Monday, June 26, 2006

Tall story of terror a chilling warning

The alarming news flashed across television screens in the United States on Friday: Government agents had thwarted an al Qaeda plot, using home-grown American terrorists, to blow up the Sears Tower in Chicago in a ghastly repeat of September 11.

When the dust had settled barely 24 hours later, a rather more modest version of events had emerged. The seven young black men arrested in Miami and Atlanta had never been in touch with al Qaeda, and had no explosives.

Their "plan" to destroy the tallest building in the US was little more than wishful thinking, expressed by one of them to an FBI informant posing as a member of Osama bin Laden's group.Even the FBI admitted as much. Deputy director John Pistole described the plan on Friday as "aspirational rather than operational" and admitted that none of the five US citizens and two Haitian immigrants arrested had ever featured on a terrorist watch list.

In essence, the entire case rests on conversations between Narseal Batiste, the apparent ringleader, with the informant, who posed as a member of al Qaeda but in fact belonged to the South Florida Terrorist Task Force.At a meeting "on or about December 16", according to the indictment made public as the men made their first court appearance in Miami, Batiste asked his contact to supply equipment including uniforms, machineguns, explosives, cars and US$50,000 in cash for an "Islamic Army" that would carry out a mission "just as good or greater than 9/11".

In fact, the conspiracy seems to have extended little further than those words. By last month, it had all but fizzled out amid internal squabbling.Even their religious leanings are in dispute. Neighbours say they were part of a group, Seas of David, that mixes Christian and Islamic elements.

That did not deter the US Attorney-General, Alberto Gonzales, from summoning a press conference in which he denounced an attempt to "wage war against America". But the threat, even he admitted, was not immediate - and those who posed it were in fact merely a few semi-unemployed men, most of them petty criminals, from Liberty City, a poor, black Miami district.If the case has any significance in the "war on terror", it is not as a present danger, but as a harbinger of possible future risks.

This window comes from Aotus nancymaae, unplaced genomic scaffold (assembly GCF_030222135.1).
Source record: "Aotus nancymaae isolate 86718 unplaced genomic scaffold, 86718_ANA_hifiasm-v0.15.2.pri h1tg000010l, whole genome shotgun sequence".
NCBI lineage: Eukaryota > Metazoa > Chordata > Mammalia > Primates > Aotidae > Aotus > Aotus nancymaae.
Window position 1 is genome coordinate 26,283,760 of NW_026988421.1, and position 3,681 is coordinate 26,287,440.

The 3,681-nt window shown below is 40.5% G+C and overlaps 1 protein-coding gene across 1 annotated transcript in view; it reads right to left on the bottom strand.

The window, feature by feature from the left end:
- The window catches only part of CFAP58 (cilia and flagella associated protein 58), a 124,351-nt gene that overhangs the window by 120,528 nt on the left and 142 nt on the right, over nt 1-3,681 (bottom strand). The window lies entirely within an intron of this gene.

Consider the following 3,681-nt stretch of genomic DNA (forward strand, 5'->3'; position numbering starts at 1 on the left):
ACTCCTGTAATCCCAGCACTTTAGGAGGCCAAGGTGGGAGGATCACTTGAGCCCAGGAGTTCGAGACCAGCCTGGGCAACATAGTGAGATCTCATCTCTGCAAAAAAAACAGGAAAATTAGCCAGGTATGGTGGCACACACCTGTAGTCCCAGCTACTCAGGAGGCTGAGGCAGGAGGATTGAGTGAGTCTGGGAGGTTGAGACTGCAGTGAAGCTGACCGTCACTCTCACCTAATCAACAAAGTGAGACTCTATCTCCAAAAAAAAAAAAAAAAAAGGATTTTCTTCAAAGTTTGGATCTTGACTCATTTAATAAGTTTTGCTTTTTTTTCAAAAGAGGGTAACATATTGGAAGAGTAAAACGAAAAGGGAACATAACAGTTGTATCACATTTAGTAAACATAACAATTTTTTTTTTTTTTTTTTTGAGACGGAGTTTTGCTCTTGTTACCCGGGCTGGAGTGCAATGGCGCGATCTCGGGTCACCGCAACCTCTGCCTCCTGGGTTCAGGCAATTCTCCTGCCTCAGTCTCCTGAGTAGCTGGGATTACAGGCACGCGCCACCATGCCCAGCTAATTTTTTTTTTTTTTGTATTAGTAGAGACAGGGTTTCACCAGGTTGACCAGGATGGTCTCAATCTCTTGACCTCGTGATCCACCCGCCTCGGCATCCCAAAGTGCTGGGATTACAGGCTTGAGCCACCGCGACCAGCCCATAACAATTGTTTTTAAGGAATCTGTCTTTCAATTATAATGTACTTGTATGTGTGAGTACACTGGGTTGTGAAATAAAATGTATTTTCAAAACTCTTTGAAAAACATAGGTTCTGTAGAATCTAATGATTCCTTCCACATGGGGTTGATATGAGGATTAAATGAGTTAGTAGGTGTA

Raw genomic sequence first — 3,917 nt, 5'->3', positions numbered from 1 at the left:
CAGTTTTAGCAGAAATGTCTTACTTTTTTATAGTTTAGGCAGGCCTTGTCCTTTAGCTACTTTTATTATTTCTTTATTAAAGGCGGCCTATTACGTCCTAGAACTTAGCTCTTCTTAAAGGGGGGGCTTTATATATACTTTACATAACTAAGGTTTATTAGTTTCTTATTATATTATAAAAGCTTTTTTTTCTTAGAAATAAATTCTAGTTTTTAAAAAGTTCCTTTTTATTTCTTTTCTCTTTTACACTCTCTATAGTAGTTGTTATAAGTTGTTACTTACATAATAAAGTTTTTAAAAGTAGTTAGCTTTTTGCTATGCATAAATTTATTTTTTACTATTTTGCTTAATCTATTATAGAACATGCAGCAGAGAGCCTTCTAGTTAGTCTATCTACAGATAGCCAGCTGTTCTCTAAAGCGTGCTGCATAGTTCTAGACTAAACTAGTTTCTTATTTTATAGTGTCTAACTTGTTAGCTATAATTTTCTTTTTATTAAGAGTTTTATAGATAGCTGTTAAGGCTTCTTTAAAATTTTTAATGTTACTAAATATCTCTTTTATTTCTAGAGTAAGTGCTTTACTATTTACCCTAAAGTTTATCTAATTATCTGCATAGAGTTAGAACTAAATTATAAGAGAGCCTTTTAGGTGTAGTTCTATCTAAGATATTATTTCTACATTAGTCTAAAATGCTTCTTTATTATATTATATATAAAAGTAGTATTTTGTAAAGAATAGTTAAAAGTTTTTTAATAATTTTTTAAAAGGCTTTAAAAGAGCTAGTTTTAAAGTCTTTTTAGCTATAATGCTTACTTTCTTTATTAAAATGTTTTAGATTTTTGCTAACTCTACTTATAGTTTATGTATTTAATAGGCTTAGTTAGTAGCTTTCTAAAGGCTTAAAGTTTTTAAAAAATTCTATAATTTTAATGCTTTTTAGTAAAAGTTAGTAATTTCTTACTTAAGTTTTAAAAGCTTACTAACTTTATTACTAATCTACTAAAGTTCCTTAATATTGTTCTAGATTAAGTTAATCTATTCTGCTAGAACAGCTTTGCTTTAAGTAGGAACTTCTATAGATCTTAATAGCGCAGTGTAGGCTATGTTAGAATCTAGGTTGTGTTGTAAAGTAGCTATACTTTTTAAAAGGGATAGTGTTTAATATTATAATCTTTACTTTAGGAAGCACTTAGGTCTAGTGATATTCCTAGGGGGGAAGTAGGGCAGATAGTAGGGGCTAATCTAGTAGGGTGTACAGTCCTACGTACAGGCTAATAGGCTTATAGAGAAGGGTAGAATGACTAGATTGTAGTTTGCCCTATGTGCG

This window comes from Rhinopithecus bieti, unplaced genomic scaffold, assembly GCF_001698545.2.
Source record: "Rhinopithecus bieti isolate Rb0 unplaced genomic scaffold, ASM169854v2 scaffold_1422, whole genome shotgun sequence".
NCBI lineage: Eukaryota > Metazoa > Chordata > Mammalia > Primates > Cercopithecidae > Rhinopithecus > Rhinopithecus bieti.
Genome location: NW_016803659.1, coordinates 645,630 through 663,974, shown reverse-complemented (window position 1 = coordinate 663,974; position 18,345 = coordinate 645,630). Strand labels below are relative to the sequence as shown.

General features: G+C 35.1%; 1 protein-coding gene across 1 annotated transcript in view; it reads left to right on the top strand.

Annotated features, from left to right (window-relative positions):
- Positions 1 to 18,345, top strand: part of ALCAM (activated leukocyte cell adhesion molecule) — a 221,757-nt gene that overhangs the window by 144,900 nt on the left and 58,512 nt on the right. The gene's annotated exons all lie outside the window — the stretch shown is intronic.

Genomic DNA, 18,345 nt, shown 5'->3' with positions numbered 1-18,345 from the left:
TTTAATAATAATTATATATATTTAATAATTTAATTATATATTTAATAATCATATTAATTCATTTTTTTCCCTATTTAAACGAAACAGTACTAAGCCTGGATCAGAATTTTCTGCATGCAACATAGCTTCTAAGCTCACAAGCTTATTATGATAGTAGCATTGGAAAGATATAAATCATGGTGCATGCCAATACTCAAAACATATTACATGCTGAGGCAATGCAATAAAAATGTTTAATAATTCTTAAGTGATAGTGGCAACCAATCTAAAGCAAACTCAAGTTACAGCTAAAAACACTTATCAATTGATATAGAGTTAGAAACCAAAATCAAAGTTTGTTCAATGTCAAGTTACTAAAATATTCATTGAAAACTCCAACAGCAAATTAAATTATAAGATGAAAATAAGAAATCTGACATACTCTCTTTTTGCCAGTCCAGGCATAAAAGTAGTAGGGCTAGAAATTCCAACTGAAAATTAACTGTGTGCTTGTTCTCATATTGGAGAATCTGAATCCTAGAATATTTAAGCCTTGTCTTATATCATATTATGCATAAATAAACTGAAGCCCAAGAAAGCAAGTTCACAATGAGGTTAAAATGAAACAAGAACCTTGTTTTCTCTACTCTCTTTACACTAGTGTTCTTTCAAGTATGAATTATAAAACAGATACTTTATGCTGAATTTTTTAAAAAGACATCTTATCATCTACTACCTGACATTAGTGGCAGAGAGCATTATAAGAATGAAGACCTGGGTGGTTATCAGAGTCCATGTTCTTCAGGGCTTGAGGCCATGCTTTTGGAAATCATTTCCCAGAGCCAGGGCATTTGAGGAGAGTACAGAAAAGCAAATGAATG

Despite countless scare stories in the media, colour-coded alerts from the Department of Homeland Security and grim official warnings of al Qaeda sleeper cells waiting to do their worst, the US has not suffered a single terrorist attack since September 11, 2001.

Nor have the authorities unearthed much of a threat. The Justice Department claims 401 people have been charged with "terrorism-related offences" since the 2001 attacks, and 212 have been convicted. In fact only a tiny number were real terrorists. The tendency - duly followed last week by Gonzales - has been to hype. The precedent was famously set by his predecessor, John Ashcroft, who called a press conference during a visit to Moscow in 2002 to announce the arrest of Jose Padilla, the "dirty bomber" said to be preparing to attack Washington with a radioactive device.

Padilla languished incommunicado in a Navy brig without charge for over three years. He has been transferred to a civilian prison, and faces trial in Miami this year on different, much vaguer, terrorist charges.

An alleged sleeper cell was unearthed in Detroit, but those convictions were quashed in 2004 when it emerged that prosecutors had manipulated evidence.

In December 2005, the trial of Sami al-Arian, accused of links with Islamic Jihad terrorists, ended in embarrassment when the Florida university professor was acquitted.

The biggest successes have had little to do with US law enforcement. Richard Reid, who tried to blow up an American Airlines plane with a shoe bomb in December 2001, was stopped by alert flight attendants, while Ahmed Omar Abu Ali, the Virginia student serving a 30-year sentence for threatening to kill President Bush, was caught by police in Saudi Arabia.

Source Here

Also worth reading : FBI Exploits Mentally Ill in “Homegrown” Terrorism Effort


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